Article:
Join Date: Aug 2010
Location: New Mexico, USA (Heron, Elephant Butte lakes); Arizona (Lake Pleasant)
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Re: Anchoring for long term or in unprotected waters
The rule of thumb for anchor rode length should be covered in all basic boating classes, books, and presentations as a fundamental safety and seamanship issue.
In its simplest form, the rode should be about 5 to 10 times longer than than depth of the water in which you are anchored. Less rode is for shorter periods of anchoring in calmer water while you are on or close to the boat; more rode for less ideal conditions. (Different guides will argue about the exact ratio.)
Different types of anchors tend to do better in some conditions and worse in others; matching the anchor to the local bottom type and other situations can make a big difference. Which anchor is best? Ah, be sure to put on your flame-proof suit before asking this question in a gathering of sailors.
The depth used for figuring rode length this should also add the height of your boat's freeboard/how high your bow cleats or winch are above water line.
Sometimes you have to use less rode because of a tight anchorage.
Sometimes you can get away with somewhat less rode if you have an oversized anchor, heavy all-chain rode/extra weight attached, ideal bottom conditions, did a great job of setting the anchor, and have the latest super-premium high-tech anchor, and don't have stupid other boaters dragging their anchor over your anchor rode.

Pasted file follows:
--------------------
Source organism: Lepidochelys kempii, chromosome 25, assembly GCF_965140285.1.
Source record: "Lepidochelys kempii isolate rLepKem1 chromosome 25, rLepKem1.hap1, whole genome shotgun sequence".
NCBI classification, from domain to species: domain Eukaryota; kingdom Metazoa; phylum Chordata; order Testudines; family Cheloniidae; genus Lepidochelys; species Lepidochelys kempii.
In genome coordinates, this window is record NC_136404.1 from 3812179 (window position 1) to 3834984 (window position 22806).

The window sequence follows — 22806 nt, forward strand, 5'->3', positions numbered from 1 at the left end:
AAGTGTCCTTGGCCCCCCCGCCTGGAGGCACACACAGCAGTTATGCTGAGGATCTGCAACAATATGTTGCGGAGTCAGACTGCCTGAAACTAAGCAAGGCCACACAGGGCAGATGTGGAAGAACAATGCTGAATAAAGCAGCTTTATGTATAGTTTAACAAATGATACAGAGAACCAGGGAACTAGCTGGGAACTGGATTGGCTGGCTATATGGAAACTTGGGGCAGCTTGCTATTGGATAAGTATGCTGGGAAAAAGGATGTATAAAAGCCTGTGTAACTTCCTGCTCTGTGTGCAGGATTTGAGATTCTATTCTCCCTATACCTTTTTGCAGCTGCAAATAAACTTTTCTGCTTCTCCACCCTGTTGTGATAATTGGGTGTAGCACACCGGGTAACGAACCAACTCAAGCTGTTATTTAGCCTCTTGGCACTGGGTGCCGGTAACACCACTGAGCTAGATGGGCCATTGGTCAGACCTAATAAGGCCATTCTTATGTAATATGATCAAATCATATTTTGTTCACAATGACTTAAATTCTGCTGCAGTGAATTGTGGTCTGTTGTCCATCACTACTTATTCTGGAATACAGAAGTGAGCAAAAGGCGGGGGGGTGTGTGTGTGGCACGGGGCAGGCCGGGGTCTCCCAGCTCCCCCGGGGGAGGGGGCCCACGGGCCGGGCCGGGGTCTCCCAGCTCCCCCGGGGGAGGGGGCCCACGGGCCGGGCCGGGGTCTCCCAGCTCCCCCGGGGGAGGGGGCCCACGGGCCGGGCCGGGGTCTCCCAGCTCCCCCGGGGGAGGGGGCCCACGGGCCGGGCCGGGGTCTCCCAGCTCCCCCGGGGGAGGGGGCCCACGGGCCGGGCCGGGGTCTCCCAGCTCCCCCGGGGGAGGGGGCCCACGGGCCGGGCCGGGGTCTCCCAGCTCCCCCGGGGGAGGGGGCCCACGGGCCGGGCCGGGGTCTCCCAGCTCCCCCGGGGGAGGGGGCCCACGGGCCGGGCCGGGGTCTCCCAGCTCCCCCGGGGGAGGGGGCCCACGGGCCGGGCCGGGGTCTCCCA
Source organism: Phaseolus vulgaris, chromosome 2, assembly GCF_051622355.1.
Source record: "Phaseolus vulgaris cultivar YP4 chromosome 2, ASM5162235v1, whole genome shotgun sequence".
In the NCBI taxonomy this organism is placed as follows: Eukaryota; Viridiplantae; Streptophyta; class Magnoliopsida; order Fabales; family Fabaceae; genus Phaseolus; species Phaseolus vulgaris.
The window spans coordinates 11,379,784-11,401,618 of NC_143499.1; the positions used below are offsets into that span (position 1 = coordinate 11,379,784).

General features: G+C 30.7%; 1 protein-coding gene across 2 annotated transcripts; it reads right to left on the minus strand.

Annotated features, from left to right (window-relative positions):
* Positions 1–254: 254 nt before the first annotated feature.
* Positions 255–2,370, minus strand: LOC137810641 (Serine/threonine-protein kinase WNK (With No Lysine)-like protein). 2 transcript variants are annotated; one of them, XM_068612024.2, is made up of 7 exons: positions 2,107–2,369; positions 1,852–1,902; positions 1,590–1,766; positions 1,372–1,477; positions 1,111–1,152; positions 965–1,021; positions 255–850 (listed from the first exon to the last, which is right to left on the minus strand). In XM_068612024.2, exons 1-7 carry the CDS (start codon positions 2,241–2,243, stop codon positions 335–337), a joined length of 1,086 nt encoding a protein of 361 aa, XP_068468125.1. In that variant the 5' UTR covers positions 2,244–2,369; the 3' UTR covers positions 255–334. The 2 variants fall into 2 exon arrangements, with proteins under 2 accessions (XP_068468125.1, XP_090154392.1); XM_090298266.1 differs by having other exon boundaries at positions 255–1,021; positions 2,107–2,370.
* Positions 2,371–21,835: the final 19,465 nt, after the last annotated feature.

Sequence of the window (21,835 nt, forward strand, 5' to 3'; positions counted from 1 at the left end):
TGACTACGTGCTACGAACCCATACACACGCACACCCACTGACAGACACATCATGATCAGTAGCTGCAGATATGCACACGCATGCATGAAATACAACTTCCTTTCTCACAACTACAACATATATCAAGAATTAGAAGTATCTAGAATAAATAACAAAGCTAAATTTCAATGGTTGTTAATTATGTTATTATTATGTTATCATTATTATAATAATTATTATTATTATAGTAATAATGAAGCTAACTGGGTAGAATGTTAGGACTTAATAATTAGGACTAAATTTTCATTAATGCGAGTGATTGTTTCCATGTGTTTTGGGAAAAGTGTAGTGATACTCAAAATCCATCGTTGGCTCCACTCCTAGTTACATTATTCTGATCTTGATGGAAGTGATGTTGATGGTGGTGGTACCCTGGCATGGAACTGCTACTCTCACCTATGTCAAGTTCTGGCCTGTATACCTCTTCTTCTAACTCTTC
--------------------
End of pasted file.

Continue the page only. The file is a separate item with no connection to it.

Or, if circumstances are nasty, you might need more and will want heavier, better, longer, more ground tackle and rode.
Having a "bullet-proof" connection of rode to boat is a big issue; your anchoring system is only as strong as its weakest link. Undersized cleats or bitts that aren't backed up properly (backing plates), sharp cleats or fairleads that can saw the rode, lack of snubbers, failure to "mouse" a shackle closed, lack of chafing gear, a wimpy swivel, etc., can spell death to your anchoring.
Reversing currents or action of wind against tide can be a problem for some anchors. Some boats travel around a lot/"hunt" at anchor; a riding sail can often help calm this. Boats that have lots of windage will be more likely to drag than those where excess stuff has been stripped away, particularly if a big blow is forecast.
A double anchor system can help in some conditions, such as dealing with tidal currents or in a tight anchorage.
Anchoring successfully is really several steps; picking an anchorage that has good protection, depth, bottom types, room, absence of hazards, etc.; then matching anchor and rode to the anchorage, communicating between helm and the person on the bow, lowering and setting the anchor properly, checking to see that the anchor is really set, setting up chafing gear and snubbers as needed, monitoring for dragging, keeping an eye on weather changes that may affect your anchorage, maintaining the chafing gear, making sure the rode isn't fouled around the bottom of your boat, etc.
All this is mostly about conventional anchoring; long-term moorings are another topic.
Anchoring for storms is sort of an ultimate challenge and is a severe test of anchoring skill and equipment.
"Your anchor drag may vary." There are quite a few ways to screw up anchoring.
Last edited by rgscpat; 12-17-2013 at 03:46 AM.